Washington: Ahead of Prime Minister Nawaz Sharif's visit here this month, the US is negotiating a pact on new limits on Pakistan's nuclear weapons and delivery systems, a deal that might lead to an agreement similar to the Indo-US civil nuclear deal, according to a media report.
"Pakistan has been asked to consider what are described as 'brackets'," The Washington Post quoted a source familiar with the talks between the two countries as saying.
It said Pakistan would agree to restrict its nuclear programme to weapons and delivery systems that are appropriate to its actual defence needs against India's nuclear threat.
"Pakistan might agree not to deploy missiles capable of reaching beyond a certain range," the Post said.
In return for such an agreement, the US might support an eventual waiver for Pakistan by the 48-nation Nuclear Suppliers Group, of which it is a member, the paper said.
"At US urging, that group agreed to exempt India from rules that banned nuclear trade with countries that evaded the Non-Proliferation Treaty," The Post said.
It said that such an agreement might eventually "open a path toward a Pakistani version of the civil nuclear deal that was launched with India in 2005".
The White House neither confirmed or denied the report. It just said that the US is in regular contact with Pakistan on a range of issues ahead of Sharif's trip.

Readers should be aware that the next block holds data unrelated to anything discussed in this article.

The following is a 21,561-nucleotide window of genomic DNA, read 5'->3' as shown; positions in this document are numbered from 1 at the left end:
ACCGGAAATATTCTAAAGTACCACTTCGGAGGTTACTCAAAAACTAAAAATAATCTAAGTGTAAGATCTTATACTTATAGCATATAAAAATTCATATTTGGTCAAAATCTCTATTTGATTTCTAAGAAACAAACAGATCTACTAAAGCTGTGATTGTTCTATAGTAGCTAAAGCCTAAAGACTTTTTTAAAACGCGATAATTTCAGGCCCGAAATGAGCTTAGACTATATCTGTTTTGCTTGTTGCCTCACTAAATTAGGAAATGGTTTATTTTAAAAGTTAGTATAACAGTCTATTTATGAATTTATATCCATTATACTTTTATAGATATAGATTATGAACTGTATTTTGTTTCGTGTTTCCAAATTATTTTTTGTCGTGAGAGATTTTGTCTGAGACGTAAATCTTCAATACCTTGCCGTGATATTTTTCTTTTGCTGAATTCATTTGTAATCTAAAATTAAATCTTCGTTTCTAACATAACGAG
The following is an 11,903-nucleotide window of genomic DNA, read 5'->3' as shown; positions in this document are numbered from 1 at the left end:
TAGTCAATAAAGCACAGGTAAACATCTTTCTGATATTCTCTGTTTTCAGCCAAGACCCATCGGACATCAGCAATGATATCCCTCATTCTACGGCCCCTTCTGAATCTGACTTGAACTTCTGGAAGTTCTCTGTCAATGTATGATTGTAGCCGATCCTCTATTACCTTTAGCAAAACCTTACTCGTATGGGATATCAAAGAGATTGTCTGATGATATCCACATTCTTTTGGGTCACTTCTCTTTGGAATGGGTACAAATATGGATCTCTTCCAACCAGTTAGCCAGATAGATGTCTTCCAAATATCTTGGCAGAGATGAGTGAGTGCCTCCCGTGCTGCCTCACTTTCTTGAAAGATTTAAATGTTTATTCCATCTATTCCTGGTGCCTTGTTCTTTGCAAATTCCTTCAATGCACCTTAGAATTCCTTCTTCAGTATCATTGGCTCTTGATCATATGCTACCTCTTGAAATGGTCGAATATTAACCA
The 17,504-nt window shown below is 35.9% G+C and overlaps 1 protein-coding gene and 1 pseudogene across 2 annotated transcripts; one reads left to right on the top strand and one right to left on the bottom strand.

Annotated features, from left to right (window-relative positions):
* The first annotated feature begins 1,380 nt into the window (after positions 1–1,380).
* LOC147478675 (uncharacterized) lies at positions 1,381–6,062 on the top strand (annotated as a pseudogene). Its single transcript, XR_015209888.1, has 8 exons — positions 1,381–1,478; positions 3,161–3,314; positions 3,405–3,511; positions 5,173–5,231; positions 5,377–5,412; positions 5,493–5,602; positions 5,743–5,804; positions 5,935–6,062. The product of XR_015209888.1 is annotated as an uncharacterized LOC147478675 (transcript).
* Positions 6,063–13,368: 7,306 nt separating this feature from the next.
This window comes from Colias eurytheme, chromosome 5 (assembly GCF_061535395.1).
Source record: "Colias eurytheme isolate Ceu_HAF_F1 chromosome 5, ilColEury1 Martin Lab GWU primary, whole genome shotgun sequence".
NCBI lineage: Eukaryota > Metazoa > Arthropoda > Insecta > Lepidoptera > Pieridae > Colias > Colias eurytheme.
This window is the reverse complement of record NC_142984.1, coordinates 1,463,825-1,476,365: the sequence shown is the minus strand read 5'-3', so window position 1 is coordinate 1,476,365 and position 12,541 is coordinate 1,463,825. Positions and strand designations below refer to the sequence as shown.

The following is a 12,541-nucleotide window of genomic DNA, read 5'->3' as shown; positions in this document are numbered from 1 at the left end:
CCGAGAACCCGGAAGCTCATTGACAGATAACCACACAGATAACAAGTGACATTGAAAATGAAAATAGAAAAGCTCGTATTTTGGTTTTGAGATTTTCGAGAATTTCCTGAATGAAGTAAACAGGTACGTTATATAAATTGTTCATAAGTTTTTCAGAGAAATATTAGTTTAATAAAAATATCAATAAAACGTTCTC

"We are in regular contact with the Government of Pakistan on a range of issues as we prepare for the visit on October 22 of Prime Minister Sharif. We'll decline comment on the specifics of these discussions," a senior Obama Administration official told PTI on condition of anonymity.
In recent past, the US led international community has expressed concern over the fast growth of Pakistan's nuclear weapons stockpile. The Post said the talks with Pakistan on this issue would be slow and take long.
"Pakistan prizes its nuclear programme, so negotiations would be slow and difficult, and it's not clear that Islamabad would be willing to accept the limitations that would be required. But the issue is being discussed quietly in the run-up to Prime Minister Sharif's visit to Washington," it said.
"Any progress would break a stalemate that has existed since the US detected Pakistan's nuclear programme in the mid-1980s, and especially after Pakistan exploded its first weapon in 1998," the daily reported.
The paper said a nuclear dialogue is especially important because it would begin to address what US officials for two decades have viewed as one of the world's most dangerous security problems.